I have a new project. I began a few weeks before we went on holiday and it's to clear/improve that bit of garden at the front of our front garden. It was intended to have a sort of informal look but turned into jungle-style.
I forgot to take a photo before I began but this was at an early stage of the project.
And this was a bit later. Or possibly the same time but a different angle ...
Anyway progress is slow especially as weeds began to take over again as soon as my back was turned - but I have plans. Trouble is that my plans tend to be a bit like Baldrick's with about as much success.
I had originally intended to put down a mixture of paving stones and pebbles but really I think grass would be nicer. Husband isn't so keen on that idea though. Our garden isn't huge but still he already has seven individual patches of grass that he has to mow, hence his reluctance to add another. Although I think he'll hardly notice one more ...
So far so good except the beds that already exist sort of slope down into the earth where the grass/paving stones will be and at the side dropping down to the steps. So I've decided that I need to do some stone walling as we have in the rest of the garden. Which means we need stones.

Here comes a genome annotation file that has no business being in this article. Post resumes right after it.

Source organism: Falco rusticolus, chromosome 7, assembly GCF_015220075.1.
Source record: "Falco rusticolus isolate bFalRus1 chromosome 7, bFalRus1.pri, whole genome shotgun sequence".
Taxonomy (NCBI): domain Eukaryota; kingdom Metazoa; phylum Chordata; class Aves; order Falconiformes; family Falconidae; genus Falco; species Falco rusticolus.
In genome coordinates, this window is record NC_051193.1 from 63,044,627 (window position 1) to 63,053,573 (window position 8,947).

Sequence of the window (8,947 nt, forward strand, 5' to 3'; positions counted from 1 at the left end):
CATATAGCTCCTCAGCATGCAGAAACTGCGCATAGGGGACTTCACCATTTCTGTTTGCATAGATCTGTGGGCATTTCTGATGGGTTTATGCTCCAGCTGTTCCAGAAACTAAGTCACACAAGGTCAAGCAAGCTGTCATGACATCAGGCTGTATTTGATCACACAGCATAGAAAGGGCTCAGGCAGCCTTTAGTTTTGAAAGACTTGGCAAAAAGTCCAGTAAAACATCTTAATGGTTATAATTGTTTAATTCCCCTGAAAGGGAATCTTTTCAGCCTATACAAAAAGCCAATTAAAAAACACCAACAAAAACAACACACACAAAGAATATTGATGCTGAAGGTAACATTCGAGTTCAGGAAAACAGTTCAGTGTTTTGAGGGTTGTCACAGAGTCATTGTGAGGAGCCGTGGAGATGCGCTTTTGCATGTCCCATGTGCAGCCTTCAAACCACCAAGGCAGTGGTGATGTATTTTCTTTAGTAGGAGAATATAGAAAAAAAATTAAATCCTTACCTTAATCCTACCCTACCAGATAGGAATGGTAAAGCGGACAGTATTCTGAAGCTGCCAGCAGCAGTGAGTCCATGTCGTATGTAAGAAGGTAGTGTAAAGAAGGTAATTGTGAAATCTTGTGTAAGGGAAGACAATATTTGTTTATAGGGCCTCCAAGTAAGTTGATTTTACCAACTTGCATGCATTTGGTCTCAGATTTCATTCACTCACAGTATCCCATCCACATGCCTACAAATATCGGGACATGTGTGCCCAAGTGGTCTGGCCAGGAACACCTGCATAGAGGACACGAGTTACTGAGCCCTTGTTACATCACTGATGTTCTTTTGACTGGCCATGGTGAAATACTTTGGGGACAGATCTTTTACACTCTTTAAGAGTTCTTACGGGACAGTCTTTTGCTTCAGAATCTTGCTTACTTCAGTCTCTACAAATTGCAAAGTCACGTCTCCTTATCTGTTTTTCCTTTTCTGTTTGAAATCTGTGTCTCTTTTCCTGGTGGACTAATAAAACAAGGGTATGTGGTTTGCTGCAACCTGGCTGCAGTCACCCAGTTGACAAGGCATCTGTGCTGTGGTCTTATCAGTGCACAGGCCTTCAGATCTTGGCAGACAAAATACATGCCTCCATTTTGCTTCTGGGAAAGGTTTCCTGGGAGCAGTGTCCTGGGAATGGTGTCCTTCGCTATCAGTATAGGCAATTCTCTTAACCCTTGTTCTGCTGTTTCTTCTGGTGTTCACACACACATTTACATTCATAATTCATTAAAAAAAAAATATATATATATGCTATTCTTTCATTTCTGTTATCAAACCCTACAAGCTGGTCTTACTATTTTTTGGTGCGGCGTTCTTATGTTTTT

Husband's plan, that he pick one up in the woods each time he walks George, while economic, is possibly unnecessarily labour-intensive - and slow. Not to mention probably illegal and ... well, I'll tell you in a minute.
The Gower peninsula is mostly carboniferous limestone so working on the assumption that the original flower-bed walls and paths were probably made of that I tootled off to the local builders' merchants yesterday to look for some. And found none. Turns out the nearest store selling stones is about 20 miles away. But while googling for stores I made a discovery, which although it's taking me a long time to get there, is the whole point of this post.
Did you know that water-worn limestone hosts its own ecosystem and that the human habit of using said stones for garden walls and paths is damaging the fragile balance of man and nature? I have to check that the limestone being sold is deep-quarried. Oh for goodness sake.
I feel guilty enough as it is for all the plastic bottles in my home and I recycle with a fanatic's enthusiasm. Now I have to make sure the stones in the garden are eco-friendly.
Life was so much simpler in the old days. When I swam in the polluted sea without a care in the world ...